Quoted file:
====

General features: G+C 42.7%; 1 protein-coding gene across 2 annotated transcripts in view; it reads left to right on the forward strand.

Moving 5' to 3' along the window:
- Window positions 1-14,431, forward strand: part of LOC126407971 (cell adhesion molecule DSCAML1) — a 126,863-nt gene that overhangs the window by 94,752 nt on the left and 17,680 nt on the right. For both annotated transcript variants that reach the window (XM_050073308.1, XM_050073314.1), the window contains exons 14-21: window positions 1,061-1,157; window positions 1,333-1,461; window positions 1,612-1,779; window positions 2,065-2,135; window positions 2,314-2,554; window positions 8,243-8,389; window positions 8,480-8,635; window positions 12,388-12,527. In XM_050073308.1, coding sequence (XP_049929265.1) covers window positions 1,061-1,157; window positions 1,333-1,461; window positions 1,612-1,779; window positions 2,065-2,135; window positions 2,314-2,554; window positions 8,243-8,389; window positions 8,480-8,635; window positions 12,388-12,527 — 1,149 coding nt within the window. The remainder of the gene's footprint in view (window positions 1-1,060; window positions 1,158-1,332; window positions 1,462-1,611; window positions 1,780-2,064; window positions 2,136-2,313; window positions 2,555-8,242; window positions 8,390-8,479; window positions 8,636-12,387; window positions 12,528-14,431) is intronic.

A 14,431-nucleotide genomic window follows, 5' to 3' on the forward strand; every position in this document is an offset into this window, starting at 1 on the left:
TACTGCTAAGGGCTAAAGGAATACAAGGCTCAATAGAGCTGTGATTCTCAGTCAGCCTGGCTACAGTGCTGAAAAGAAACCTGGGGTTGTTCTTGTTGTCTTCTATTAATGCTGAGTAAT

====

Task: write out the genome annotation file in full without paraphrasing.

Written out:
General features: G+C 42.7%; 1 protein-coding gene across 2 annotated transcripts in view; it reads left to right on the forward strand.

Moving 5' to 3' along the window:
- Window positions 1-14,431, forward strand: part of LOC126407971 (cell adhesion molecule DSCAML1) — a 126,863-nt gene that overhangs the window by 94,752 nt on the left and 17,680 nt on the right. For both annotated transcript variants that reach the window (XM_050073308.1, XM_050073314.1), the window contains exons 14-21: window positions 1,061-1,157; window positions 1,333-1,461; window positions 1,612-1,779; window positions 2,065-2,135; window positions 2,314-2,554; window positions 8,243-8,389; window positions 8,480-8,635; window positions 12,388-12,527. In XM_050073308.1, coding sequence (XP_049929265.1) covers window positions 1,061-1,157; window positions 1,333-1,461; window positions 1,612-1,779; window positions 2,065-2,135; window positions 2,314-2,554; window positions 8,243-8,389; window positions 8,480-8,635; window positions 12,388-12,527 — 1,149 coding nt within the window. The remainder of the gene's footprint in view (window positions 1-1,060; window positions 1,158-1,332; window positions 1,462-1,611; window positions 1,780-2,064; window positions 2,136-2,313; window positions 2,555-8,242; window positions 8,390-8,479; window positions 8,636-12,387; window positions 12,528-14,431) is intronic.

A 14,431-nucleotide genomic window follows, 5' to 3' on the forward strand; every position in this document is an offset into this window, starting at 1 on the left:
TACTGCTAAGGGCTAAAGGAATACAAGGCTCAATAGAGCTGTGATTCTCAGTCAGCCTGGCTACAGTGCTGAAAAGAAACCTGGGGTTGTTCTTGTTGTCTTCTATTAATGCTGAGTAAT